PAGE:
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Well, I can't speak about what other people do; I can speak about what I have done in the past. When I want to test a crypto algorithm (or an implementation of an existing crypto algorithm), I try to put in as little unneeded effort as possible. If I'm designing a crypto primitive, or an implementation of a crypto primitive, and I want to test things out, ...


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There are some possible advantages to threshold signing. First, it enables a more flexible setting where the key can be divided into $n$ parts and any subset of $t$ can be used to sign. Second, you can go from holding a single key in one place to distributing it and back without making any changes. Third, you can achieve a type of proactive security by ...


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The digital signature algorithm encrypts a hash using the senders private key and the receiver's public key. Huh? I see two problems with the above statement; "Encryption"; using the word encryption implies that there's a way somehow to decrypt it. However, there's no way to anyone, even with the private key, to "decrypt" a signature to generate the ...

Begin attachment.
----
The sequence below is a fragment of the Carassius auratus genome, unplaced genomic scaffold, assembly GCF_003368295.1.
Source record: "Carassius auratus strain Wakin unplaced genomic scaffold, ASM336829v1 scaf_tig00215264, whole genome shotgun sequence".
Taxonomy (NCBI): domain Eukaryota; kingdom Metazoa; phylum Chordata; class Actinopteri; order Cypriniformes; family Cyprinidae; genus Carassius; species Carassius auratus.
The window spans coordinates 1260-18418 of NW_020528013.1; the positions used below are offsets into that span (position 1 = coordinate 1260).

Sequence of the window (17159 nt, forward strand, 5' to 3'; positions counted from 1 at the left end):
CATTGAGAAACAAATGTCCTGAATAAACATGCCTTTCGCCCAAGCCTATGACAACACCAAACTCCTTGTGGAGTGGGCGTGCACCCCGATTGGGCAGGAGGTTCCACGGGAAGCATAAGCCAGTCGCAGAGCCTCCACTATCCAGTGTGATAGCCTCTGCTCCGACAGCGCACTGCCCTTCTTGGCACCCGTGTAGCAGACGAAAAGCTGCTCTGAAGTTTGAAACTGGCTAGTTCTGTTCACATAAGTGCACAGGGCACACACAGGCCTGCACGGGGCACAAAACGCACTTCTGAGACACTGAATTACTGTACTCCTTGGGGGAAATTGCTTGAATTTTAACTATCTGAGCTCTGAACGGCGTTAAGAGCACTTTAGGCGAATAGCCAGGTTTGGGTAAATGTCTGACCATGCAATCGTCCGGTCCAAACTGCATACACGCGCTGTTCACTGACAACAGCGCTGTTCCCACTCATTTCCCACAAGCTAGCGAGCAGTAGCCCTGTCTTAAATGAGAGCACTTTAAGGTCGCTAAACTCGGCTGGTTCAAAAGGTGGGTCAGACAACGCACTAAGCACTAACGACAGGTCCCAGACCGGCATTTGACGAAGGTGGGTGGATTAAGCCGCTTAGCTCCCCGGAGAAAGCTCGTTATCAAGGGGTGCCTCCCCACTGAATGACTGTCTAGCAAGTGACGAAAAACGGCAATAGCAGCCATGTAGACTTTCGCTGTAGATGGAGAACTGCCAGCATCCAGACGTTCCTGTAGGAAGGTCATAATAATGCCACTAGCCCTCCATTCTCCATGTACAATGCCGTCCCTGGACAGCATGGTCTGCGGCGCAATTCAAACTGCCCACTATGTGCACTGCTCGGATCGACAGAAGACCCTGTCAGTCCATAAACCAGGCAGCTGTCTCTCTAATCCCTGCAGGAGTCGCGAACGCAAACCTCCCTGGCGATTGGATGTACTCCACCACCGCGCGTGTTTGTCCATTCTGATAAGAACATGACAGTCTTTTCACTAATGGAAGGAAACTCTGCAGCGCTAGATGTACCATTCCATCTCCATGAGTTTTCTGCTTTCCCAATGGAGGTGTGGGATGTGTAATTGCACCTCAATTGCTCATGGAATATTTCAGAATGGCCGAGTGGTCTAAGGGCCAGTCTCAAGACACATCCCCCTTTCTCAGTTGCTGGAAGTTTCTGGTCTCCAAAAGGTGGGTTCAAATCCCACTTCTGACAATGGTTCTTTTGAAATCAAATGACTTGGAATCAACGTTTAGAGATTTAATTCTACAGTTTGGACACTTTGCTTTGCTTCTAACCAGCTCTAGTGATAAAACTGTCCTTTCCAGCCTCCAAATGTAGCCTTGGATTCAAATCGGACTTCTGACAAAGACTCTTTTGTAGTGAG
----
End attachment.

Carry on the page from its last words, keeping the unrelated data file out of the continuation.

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The algorithm needs to be restarted because the private key $x$ can be obtained when $s=0$. From: $s=[k^{-1}( H(M) + xr)] \mod q$ We can solve for $x$ and get: $x=\frac{-H(M)}{r} \mod q$



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